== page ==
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Be a Quitter

Bob Goff is a best-selling author, successful lawyer, and the founder of Restore International. He’s spoken at TED, coordinated interviews between his children and world leaders, and put his phone number in print for anyone to call. (Yes, he answers.) Bob is a creative, inspiring, and joyful man.

Every Thursday he quits something.

If you were to study his biography, you would probably not conclude that Bob’s a quitter. How could he achieve all that he has if he’s a quitter? He would argue that you can’t say “Yes” to new opportunities without relinquishing others. Some of the things he quits (and encourages others to quit) are mindsets rather than habits or tasks. Quit letting fear call the shots. Quit trying to win old arguments. Quit letting other people decide who you are. If you follow Bob on Twitter, you’ll often see Thursday tweets about quitting something.

Perhaps one of the most unique stories of Bob quitting was when he quit his role on the board of directors for a non-profit organization. When he called to tell the chairman of the board that he quit, the chair’s first reaction was to ask, “Why?” Then he looked at the calendar and answered his own question: “It’s Thursday…” Bob left the board to free him up for other opportunities, but also to allow someone else the chance to fill his seat and provide some fresh insight. He didn’t quit out of anger or because he no longer cared about the organization; he quit because it was Thursday.

What do you need to quit? It could start with bad habits. Maybe you need to quit smoking, quit going to happy hour every day, or quit using credit cards. Some of the things you quit will be of benefit to you and you alone. Quit other things for the benefit of others. Quit yelling at your kids, quit gossiping at work, or quit saying no when someone asks a favor. At the end of a year, you will have quit 52 things. Think of the freedom and opportunity that could provide.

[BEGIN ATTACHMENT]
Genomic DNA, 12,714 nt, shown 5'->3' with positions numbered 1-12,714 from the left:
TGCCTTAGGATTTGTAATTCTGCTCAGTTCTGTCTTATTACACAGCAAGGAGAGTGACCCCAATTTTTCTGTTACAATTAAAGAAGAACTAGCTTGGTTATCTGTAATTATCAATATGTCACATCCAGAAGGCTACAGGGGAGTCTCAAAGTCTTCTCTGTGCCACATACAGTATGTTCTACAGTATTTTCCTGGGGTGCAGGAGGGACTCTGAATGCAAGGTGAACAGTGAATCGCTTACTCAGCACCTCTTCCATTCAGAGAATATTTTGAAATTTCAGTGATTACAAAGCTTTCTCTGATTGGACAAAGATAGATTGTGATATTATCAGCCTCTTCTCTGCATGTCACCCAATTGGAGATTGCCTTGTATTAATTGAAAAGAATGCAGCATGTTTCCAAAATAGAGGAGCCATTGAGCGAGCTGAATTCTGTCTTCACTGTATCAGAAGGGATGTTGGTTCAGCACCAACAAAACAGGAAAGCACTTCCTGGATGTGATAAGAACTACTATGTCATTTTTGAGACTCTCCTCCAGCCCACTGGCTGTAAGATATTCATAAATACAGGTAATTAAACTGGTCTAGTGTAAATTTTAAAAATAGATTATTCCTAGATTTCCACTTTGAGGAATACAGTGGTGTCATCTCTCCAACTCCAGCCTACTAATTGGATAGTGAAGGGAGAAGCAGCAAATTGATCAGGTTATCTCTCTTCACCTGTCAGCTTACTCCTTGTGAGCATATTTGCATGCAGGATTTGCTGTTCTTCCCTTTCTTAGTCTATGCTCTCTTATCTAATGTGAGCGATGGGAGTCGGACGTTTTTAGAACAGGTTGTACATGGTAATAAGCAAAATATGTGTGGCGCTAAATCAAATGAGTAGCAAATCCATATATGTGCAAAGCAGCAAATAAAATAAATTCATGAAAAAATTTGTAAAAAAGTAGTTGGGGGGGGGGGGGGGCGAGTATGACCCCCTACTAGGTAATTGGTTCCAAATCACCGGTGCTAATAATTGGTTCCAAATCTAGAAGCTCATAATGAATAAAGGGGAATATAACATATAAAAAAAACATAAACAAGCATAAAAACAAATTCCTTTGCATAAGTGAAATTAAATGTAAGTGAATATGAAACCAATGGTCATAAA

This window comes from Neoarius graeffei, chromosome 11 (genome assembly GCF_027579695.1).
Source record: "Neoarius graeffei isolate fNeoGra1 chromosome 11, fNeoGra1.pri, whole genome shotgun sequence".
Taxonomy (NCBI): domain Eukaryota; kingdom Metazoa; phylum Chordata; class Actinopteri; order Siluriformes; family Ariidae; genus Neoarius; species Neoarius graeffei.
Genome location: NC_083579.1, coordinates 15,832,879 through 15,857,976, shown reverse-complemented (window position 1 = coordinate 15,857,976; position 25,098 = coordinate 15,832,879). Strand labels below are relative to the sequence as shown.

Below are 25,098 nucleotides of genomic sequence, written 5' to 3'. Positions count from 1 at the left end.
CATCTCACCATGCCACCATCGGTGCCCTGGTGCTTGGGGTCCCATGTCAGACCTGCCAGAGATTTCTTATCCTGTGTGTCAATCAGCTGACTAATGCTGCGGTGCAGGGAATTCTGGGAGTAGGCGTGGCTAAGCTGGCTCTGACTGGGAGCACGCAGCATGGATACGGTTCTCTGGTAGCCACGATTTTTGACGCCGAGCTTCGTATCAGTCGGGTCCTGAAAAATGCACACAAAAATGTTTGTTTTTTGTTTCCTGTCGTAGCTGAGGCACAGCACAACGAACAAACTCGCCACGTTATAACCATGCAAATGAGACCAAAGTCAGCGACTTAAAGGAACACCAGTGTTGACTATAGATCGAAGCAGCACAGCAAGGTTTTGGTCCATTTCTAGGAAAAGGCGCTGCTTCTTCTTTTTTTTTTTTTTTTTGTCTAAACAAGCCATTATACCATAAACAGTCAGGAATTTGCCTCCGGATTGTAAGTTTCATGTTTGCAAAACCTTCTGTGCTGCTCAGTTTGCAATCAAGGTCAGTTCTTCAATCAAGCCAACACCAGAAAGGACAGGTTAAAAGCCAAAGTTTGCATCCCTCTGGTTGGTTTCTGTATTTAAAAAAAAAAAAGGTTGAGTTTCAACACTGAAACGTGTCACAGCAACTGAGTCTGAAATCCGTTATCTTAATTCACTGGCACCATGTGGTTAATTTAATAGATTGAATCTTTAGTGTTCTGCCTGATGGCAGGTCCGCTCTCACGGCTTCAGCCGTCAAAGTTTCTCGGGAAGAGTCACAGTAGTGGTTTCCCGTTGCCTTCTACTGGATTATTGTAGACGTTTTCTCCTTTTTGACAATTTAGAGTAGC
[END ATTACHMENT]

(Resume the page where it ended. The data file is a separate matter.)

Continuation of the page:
From a frugal living standpoint, consider quitting some of these things. Add up the savings over the course of a year and see what doors open up to you.

  • Quit purchasing drinks when you go out to eat.
  • Quit using the air conditioner when you could open a window.
  • Quit taking out loans to buy a car.
  • Quit driving anywhere less than five miles from your house.
  • Quit commuting to work.
  • Quit watching cable television.
  • Quit buying anything that’s not on sale or without a coupon.
  • Quit buying books you could get at the library.
  • Quit ignoring free entertainment opportunities in your town.

From a self-help perspective, consider the following:

  • Quit worrying about things that haven’t happened.
  • Quit the negative self-talk.
  • Quit assuming the worst about people.
  • Quit seeing the cup as half-empty.
  • Quit believing the lies you’ve been told.
  • Quit giving up on your dreams.
  • Quit procrastinating.
  • Quit trying to do it on your own.

It’s Thursday. What are you going to quit?

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